Patients With Autoimmune Disease May Not Be Fully Protected Even After Second COVID Shot

By Megan Brooks

May 25, 2021

NEW YORK (Reuters Health) - Patients with rheumatic and musculoskeletal diseases who are on immunosuppressants may not mount a response to the SARS-CoV-2 messenger RNA vaccine, even after the second dose, and patients on B-cell modulating agents and mycophenolate appear particularly vulnerable.

"While additional research is required, patients on immunosuppressants should be aware that they may not be fully protected against COVID even after full vaccination. Therefore, patients should talk to their providers before relaxing precautions," Dr. Julie Paik of Johns Hopkins University School of Medicine, in Baltimore, Maryland, told Reuters Health by email.

Dr. Paik and colleagues analyzed clinical characteristics of 20 patients with rheumatic and musculoskeletal diseases who did not have detectable antibodies against the receptor-binding domain (RBD) of the SARS-CoV-2 spike protein at a median of 30 days after receiving the second dose of SARS-CoV-2 mRNA vaccine. The cohort was made up of mostly white women; the median age was 46 years.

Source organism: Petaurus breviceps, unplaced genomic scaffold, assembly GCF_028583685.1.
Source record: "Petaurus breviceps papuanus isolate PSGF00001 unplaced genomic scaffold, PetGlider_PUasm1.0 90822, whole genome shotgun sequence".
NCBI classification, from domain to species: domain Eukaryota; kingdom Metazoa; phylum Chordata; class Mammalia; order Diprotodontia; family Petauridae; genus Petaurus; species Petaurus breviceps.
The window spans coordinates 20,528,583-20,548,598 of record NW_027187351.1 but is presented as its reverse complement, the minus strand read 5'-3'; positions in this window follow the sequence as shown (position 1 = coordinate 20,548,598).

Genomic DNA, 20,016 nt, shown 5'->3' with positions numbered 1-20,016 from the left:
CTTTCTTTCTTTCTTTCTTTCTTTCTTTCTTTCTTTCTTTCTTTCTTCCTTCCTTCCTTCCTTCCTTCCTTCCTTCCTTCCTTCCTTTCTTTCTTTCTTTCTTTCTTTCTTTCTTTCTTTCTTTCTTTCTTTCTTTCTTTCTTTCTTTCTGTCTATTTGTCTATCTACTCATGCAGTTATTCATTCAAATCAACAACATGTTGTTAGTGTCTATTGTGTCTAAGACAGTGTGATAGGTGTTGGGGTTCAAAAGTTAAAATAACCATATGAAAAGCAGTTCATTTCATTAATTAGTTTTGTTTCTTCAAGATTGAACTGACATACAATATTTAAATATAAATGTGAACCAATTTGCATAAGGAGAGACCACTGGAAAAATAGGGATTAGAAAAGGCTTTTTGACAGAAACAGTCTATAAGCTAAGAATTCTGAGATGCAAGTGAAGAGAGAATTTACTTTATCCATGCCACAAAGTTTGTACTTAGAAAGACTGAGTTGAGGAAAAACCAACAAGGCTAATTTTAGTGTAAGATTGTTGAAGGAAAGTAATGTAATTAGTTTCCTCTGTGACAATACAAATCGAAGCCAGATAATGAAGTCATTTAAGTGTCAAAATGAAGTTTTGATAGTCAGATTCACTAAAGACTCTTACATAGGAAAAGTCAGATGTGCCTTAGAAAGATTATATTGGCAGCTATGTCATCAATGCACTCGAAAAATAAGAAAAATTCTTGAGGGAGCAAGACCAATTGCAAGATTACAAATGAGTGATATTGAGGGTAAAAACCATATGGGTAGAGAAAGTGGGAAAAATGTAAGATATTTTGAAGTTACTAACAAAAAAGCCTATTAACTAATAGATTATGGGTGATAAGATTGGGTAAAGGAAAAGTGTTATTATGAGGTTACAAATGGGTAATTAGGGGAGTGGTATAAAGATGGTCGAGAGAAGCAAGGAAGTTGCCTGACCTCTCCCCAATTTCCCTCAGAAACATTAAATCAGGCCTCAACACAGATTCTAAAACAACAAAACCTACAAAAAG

Twelve patients (60%) received the Pfizer-BioNTech and eight (40%) received the Moderna mRNA vaccine series, the researchers report in Annals of Internal Medicine.

The most common diagnosis was systemic lupus erythematosus (50%), followed by myositis (25%) and vasculitis (15%). One patient had Sjogren syndrome and one had sarcoidosis.

Most patients were on multiple immunosuppressive agents (90%); 16 patients (80%) were on maintenance corticosteroids, with a median dose of 5 mg (range, 2.5 to 55 mg).

Rituximab (55%) was the most commonly used biologic agent and mycophenolate (50%) was the most commonly used disease-modifying antirheumatic drug.

"A unifying factor among patients in this case series was the use of either a B-lymphocyte-depleting agent or medication that affects lymphocytes. This supports the critical role of B-cell immunocompetence in generating appropriate response to vaccine antigen," Dr. Paik and colleagues say.

"Of note, participants reported rituximab infusion at a median of 14 weeks before the first vaccine dose. Rituximab has been associated with worse outcomes in patients with rheumatic and musculoskeletal diseases and SARS-CoV-2 infection and thus it is of further concern that these patients may not derive protection from vaccination," they say.

Dr. Paik noted that they measured response to the SARS-COV-2 mRNA vaccine by looking for anti-RBD. "While additional research is needed to determine whether this antibody test is a definitive surrogate of neutralizing antibodies, we believe that our study highlights the need for physicians and patients to be aware that immunosuppressants may prevent an appropriate vaccine response against SARS-CoV-2," she said.

SOURCE: https://bit.ly/3yJ2DvV Annals of Internal Medicine, online May 24, 2021.

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